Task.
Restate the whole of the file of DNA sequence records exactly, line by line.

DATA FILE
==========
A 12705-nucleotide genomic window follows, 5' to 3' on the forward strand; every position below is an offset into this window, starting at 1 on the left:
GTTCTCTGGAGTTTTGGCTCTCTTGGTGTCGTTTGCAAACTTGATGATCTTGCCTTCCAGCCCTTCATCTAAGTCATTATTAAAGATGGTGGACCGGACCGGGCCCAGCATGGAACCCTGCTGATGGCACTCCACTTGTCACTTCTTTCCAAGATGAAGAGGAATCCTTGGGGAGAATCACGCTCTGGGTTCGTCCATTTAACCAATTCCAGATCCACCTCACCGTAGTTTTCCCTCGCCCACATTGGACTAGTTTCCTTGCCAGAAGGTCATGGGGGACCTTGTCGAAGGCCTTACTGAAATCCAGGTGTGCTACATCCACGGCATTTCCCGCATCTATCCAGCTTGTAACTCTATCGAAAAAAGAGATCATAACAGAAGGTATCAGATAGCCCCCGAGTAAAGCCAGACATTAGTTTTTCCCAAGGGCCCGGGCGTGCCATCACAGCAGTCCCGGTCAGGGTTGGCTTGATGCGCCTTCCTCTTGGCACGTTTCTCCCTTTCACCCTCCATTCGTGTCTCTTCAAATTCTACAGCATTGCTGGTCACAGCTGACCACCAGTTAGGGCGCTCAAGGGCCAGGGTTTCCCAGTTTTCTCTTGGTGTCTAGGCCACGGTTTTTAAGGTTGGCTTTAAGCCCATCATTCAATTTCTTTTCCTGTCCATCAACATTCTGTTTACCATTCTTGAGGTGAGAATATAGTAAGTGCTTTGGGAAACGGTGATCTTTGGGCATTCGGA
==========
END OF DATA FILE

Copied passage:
A 12705-nucleotide genomic window follows, 5' to 3' on the forward strand; every position below is an offset into this window, starting at 1 on the left:
GTTCTCTGGAGTTTTGGCTCTCTTGGTGTCGTTTGCAAACTTGATGATCTTGCCTTCCAGCCCTTCATCTAAGTCATTATTAAAGATGGTGGACCGGACCGGGCCCAGCATGGAACCCTGCTGATGGCACTCCACTTGTCACTTCTTTCCAAGATGAAGAGGAATCCTTGGGGAGAATCACGCTCTGGGTTCGTCCATTTAACCAATTCCAGATCCACCTCACCGTAGTTTTCCCTCGCCCACATTGGACTAGTTTCCTTGCCAGAAGGTCATGGGGGACCTTGTCGAAGGCCTTACTGAAATCCAGGTGTGCTACATCCACGGCATTTCCCGCATCTATCCAGCTTGTAACTCTATCGAAAAAAGAGATCATAACAGAAGGTATCAGATAGCCCCCGAGTAAAGCCAGACATTAGTTTTTCCCAAGGGCCCGGGCGTGCCATCACAGCAGTCCCGGTCAGGGTTGGCTTGATGCGCCTTCCTCTTGGCACGTTTCTCCCTTTCACCCTCCATTCGTGTCTCTTCAAATTCTACAGCATTGCTGGTCACAGCTGACCACCAGTTAGGGCGCTCAAGGGCCAGGGTTTCCCAGTTTTCTCTTGGTGTCTAGGCCACGGTTTTTAAGGTTGGCTTTAAGCCCATCATTCAATTTCTTTTCCTGTCCATCAACATTCTGTTTACCATTCTTGAGGTGAGAATATAGTAAGTGCTTTGGGAAACGGTGATCTTTGGGCATTCGGA